So I think about online video, what does that mean for us? And I’m thinking we could easily make some behind the scenes stuff and photos of what we’re doing. In fact with these episodes of the Reel Web I’d love to do like a love Google+ hangout sometime while I shoot these. Just other ideas that you guys can come up with to say hey, I want to invite you not only into the content I’m creating but into the creation process and into the characters’ lives or actors lives or whatever it is that you’re creating, just find ways to make your stuff more social. I know a lot of us can’t afford to go out and hire a developer to actually build us a custom app nor do a lot of us have audiences sizeable enough that would justify that kind of cost in the first place. But there are lots of little ways that we can invite our viewers into something bigger than just watching these episodes.

So I would love to hear from you guys what ideas do you have for how I could practically work here on YouTube. Comment below and let me know what you think about that. How could you do that here on YouTube in a similar way to really get people engaged in terms of subscribers and fans and even just really big super hardcore fans through inviting them in and making your stuff more social here on YouTube.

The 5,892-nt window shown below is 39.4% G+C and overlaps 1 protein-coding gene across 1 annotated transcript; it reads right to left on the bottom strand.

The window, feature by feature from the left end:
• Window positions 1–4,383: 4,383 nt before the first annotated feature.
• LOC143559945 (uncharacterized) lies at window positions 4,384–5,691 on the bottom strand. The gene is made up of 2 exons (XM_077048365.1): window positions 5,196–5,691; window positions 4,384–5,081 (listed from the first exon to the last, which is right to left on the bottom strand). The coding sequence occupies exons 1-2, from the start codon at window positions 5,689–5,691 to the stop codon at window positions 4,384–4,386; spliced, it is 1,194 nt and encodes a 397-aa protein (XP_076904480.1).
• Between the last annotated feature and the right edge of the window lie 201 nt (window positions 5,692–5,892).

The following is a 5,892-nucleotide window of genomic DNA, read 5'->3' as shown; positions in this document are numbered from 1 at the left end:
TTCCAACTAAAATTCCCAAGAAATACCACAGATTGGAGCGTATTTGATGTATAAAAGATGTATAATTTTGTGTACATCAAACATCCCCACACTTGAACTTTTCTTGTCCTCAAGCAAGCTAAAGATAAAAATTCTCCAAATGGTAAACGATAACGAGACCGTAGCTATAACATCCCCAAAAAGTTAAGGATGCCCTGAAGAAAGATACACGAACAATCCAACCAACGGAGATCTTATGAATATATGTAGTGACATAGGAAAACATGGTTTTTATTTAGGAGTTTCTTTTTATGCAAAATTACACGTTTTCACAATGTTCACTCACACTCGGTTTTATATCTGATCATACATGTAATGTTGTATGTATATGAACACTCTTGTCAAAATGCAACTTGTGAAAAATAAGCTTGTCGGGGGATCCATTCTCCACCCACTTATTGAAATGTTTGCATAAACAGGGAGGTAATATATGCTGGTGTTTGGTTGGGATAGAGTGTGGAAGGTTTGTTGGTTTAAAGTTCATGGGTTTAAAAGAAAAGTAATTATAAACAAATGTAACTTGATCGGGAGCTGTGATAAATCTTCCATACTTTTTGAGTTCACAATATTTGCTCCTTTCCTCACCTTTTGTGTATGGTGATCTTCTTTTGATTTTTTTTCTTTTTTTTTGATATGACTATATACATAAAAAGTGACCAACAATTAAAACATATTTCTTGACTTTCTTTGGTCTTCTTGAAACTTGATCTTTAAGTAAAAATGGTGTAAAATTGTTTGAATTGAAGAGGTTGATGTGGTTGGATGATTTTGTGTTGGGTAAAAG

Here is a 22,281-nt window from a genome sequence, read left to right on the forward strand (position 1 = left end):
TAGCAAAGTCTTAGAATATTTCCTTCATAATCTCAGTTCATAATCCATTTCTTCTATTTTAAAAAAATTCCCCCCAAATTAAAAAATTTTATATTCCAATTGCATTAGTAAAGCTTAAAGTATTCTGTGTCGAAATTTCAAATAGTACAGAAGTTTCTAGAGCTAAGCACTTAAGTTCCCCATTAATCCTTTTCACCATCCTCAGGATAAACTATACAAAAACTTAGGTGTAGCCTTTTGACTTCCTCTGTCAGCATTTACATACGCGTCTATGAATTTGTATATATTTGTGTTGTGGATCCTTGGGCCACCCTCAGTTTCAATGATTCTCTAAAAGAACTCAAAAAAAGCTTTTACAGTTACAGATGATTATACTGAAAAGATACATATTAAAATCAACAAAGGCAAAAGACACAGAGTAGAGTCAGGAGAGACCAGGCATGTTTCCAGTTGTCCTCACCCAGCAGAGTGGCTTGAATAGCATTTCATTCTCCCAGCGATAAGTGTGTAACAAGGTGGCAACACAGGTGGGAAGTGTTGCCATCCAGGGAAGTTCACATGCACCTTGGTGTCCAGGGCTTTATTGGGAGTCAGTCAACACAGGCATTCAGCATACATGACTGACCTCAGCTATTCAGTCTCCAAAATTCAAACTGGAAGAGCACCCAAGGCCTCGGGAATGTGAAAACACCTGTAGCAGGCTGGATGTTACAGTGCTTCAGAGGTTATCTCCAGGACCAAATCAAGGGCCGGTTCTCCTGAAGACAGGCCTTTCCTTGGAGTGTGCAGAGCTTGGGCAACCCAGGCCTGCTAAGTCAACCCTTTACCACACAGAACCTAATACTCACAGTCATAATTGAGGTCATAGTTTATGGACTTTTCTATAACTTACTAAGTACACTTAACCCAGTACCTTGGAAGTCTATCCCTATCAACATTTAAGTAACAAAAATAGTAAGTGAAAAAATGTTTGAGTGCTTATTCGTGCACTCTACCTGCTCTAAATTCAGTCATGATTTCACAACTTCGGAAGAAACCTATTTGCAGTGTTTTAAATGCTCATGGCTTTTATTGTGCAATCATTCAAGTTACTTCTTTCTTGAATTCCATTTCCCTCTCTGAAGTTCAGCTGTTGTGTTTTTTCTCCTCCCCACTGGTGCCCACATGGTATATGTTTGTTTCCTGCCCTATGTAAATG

For the Creator’s Tip video on Thursday we have another interview with Nathan Engle from WeUseCoupons.com and he’s going to tell us about how he sees that engagement on his videos on YouTube differs from engagement that he experiences with his massive Facebook fans or the millions of people on his website or the hundreds of thousands of people who are engaged on his forum. He sees that there’s different levels and kinds of engagement people have and he’s going to talk about how he notices that’s different for YouTube and the implications that might have for our videos and how we create our content. So that’s coming up on Thursday. If you’re not already subscribed make sure you hit that button up there. We’d love to have you join us for these videos and we’re actually adding another series, tons of stuff coming up here on the Reel SEO YouTube channel so make sure you subscribe. All to help you guys who are making online video content knowing how to make that stuff great and the best and stand out so you guys can all be successful. And I’ll see you guys again on Thursday for that Creator’s Tip video. Bye.

About the Author -
Tim Schmoyer is the host of ReelSEO's Creator's Tip and the author of "30 Days to a Better YouTube Channel". You can see some of his personal videos on his Family Vlog Channel. View All Posts By -